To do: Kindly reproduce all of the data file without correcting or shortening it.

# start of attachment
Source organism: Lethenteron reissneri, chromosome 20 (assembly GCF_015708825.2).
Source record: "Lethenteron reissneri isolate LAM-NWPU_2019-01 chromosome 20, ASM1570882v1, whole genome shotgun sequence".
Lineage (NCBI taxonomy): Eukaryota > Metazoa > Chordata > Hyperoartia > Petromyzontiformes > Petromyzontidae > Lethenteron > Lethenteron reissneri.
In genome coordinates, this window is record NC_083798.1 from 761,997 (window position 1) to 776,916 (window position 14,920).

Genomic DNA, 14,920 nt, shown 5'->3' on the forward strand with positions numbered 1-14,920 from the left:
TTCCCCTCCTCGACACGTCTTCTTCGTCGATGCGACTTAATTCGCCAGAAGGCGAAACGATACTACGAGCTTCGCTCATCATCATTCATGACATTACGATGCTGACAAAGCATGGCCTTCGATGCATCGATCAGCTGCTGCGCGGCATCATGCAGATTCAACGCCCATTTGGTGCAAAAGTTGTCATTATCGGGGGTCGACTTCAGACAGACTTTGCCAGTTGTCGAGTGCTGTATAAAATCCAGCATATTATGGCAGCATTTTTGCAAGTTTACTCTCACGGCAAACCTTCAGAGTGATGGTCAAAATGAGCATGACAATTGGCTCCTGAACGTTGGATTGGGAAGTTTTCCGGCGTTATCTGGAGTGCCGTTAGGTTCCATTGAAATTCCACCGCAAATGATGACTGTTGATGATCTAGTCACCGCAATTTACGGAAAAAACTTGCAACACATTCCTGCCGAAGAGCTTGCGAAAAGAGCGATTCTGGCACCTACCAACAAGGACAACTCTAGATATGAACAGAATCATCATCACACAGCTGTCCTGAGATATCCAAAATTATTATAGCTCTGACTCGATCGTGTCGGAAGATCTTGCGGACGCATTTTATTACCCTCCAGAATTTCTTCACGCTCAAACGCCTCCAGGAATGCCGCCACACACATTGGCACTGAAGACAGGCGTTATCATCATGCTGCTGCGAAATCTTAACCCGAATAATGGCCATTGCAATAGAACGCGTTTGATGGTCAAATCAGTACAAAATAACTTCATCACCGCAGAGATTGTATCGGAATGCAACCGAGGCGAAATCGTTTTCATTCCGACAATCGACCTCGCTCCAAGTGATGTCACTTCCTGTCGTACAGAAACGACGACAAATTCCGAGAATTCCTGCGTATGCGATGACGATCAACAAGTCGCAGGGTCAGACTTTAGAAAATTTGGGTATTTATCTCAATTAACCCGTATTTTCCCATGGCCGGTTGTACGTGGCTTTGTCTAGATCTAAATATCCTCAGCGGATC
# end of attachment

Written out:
Source organism: Lethenteron reissneri, chromosome 20 (assembly GCF_015708825.2).
Source record: "Lethenteron reissneri isolate LAM-NWPU_2019-01 chromosome 20, ASM1570882v1, whole genome shotgun sequence".
Lineage (NCBI taxonomy): Eukaryota > Metazoa > Chordata > Hyperoartia > Petromyzontiformes > Petromyzontidae > Lethenteron > Lethenteron reissneri.
In genome coordinates, this window is record NC_083798.1 from 761,997 (window position 1) to 776,916 (window position 14,920).

Genomic DNA, 14,920 nt, shown 5'->3' on the forward strand with positions numbered 1-14,920 from the left:
TTCCCCTCCTCGACACGTCTTCTTCGTCGATGCGACTTAATTCGCCAGAAGGCGAAACGATACTACGAGCTTCGCTCATCATCATTCATGACATTACGATGCTGACAAAGCATGGCCTTCGATGCATCGATCAGCTGCTGCGCGGCATCATGCAGATTCAACGCCCATTTGGTGCAAAAGTTGTCATTATCGGGGGTCGACTTCAGACAGACTTTGCCAGTTGTCGAGTGCTGTATAAAATCCAGCATATTATGGCAGCATTTTTGCAAGTTTACTCTCACGGCAAACCTTCAGAGTGATGGTCAAAATGAGCATGACAATTGGCTCCTGAACGTTGGATTGGGAAGTTTTCCGGCGTTATCTGGAGTGCCGTTAGGTTCCATTGAAATTCCACCGCAAATGATGACTGTTGATGATCTAGTCACCGCAATTTACGGAAAAAACTTGCAACACATTCCTGCCGAAGAGCTTGCGAAAAGAGCGATTCTGGCACCTACCAACAAGGACAACTCTAGATATGAACAGAATCATCATCACACAGCTGTCCTGAGATATCCAAAATTATTATAGCTCTGACTCGATCGTGTCGGAAGATCTTGCGGACGCATTTTATTACCCTCCAGAATTTCTTCACGCTCAAACGCCTCCAGGAATGCCGCCACACACATTGGCACTGAAGACAGGCGTTATCATCATGCTGCTGCGAAATCTTAACCCGAATAATGGCCATTGCAATAGAACGCGTTTGATGGTCAAATCAGTACAAAATAACTTCATCACCGCAGAGATTGTATCGGAATGCAACCGAGGCGAAATCGTTTTCATTCCGACAATCGACCTCGCTCCAAGTGATGTCACTTCCTGTCGTACAGAAACGACGACAAATTCCGAGAATTCCTGCGTATGCGATGACGATCAACAAGTCGCAGGGTCAGACTTTAGAAAATTTGGGTATTTATCTCAATTAACCCGTATTTTCCCATGGCCGGTTGTACGTGGCTTTGTCTAGATCTAAATATCCTCAGCGGATC